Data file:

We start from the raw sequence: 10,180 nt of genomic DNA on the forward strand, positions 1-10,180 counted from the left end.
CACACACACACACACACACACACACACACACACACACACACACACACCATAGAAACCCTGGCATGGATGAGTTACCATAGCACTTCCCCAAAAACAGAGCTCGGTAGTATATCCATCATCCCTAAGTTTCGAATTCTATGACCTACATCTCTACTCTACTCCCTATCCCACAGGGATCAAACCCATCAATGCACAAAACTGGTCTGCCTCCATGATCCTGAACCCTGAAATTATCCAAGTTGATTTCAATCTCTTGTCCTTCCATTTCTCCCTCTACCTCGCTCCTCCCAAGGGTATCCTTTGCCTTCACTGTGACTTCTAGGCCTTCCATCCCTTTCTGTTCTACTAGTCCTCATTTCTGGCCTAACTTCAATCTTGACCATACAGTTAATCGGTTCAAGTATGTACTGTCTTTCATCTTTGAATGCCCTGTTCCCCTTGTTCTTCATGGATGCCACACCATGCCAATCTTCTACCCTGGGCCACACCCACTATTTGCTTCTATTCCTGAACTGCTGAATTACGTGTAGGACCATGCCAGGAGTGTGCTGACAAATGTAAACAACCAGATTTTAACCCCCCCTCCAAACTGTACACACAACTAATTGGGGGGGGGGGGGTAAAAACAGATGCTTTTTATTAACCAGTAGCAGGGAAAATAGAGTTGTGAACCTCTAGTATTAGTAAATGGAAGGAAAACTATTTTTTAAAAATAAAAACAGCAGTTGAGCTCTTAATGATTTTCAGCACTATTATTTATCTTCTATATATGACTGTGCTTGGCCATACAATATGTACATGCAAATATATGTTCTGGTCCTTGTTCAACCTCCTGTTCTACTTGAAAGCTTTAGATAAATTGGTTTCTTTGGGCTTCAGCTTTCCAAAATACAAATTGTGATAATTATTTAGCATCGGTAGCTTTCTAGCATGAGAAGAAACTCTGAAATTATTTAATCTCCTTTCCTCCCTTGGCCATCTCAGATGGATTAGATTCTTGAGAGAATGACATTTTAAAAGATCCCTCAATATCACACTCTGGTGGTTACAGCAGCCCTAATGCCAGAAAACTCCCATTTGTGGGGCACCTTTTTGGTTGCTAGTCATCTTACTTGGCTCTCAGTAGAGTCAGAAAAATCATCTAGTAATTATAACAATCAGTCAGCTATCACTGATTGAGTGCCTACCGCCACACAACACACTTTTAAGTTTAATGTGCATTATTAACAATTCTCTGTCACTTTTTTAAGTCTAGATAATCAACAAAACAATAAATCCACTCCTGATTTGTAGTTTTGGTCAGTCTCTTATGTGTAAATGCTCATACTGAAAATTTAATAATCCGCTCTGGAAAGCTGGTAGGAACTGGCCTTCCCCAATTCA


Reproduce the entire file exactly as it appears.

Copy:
We start from the raw sequence: 10,180 nt of genomic DNA on the forward strand, positions 1-10,180 counted from the left end.
CACACACACACACACACACACACACACACACACACACACACACACACCATAGAAACCCTGGCATGGATGAGTTACCATAGCACTTCCCCAAAAACAGAGCTCGGTAGTATATCCATCATCCCTAAGTTTCGAATTCTATGACCTACATCTCTACTCTACTCCCTATCCCACAGGGATCAAACCCATCAATGCACAAAACTGGTCTGCCTCCATGATCCTGAACCCTGAAATTATCCAAGTTGATTTCAATCTCTTGTCCTTCCATTTCTCCCTCTACCTCGCTCCTCCCAAGGGTATCCTTTGCCTTCACTGTGACTTCTAGGCCTTCCATCCCTTTCTGTTCTACTAGTCCTCATTTCTGGCCTAACTTCAATCTTGACCATACAGTTAATCGGTTCAAGTATGTACTGTCTTTCATCTTTGAATGCCCTGTTCCCCTTGTTCTTCATGGATGCCACACCATGCCAATCTTCTACCCTGGGCCACACCCACTATTTGCTTCTATTCCTGAACTGCTGAATTACGTGTAGGACCATGCCAGGAGTGTGCTGACAAATGTAAACAACCAGATTTTAACCCCCCCTCCAAACTGTACACACAACTAATTGGGGGGGGGGGGGTAAAAACAGATGCTTTTTATTAACCAGTAGCAGGGAAAATAGAGTTGTGAACCTCTAGTATTAGTAAATGGAAGGAAAACTATTTTTTAAAAATAAAAACAGCAGTTGAGCTCTTAATGATTTTCAGCACTATTATTTATCTTCTATATATGACTGTGCTTGGCCATACAATATGTACATGCAAATATATGTTCTGGTCCTTGTTCAACCTCCTGTTCTACTTGAAAGCTTTAGATAAATTGGTTTCTTTGGGCTTCAGCTTTCCAAAATACAAATTGTGATAATTATTTAGCATCGGTAGCTTTCTAGCATGAGAAGAAACTCTGAAATTATTTAATCTCCTTTCCTCCCTTGGCCATCTCAGATGGATTAGATTCTTGAGAGAATGACATTTTAAAAGATCCCTCAATATCACACTCTGGTGGTTACAGCAGCCCTAATGCCAGAAAACTCCCATTTGTGGGGCACCTTTTTGGTTGCTAGTCATCTTACTTGGCTCTCAGTAGAGTCAGAAAAATCATCTAGTAATTATAACAATCAGTCAGCTATCACTGATTGAGTGCCTACCGCCACACAACACACTTTTAAGTTTAATGTGCATTATTAACAATTCTCTGTCACTTTTTTAAGTCTAGATAATCAACAAAACAATAAATCCACTCCTGATTTGTAGTTTTGGTCAGTCTCTTATGTGTAAATGCTCATACTGAAAATTTAATAATCCGCTCTGGAAAGCTGGTAGGAACTGGCCTTCCCCAATTCA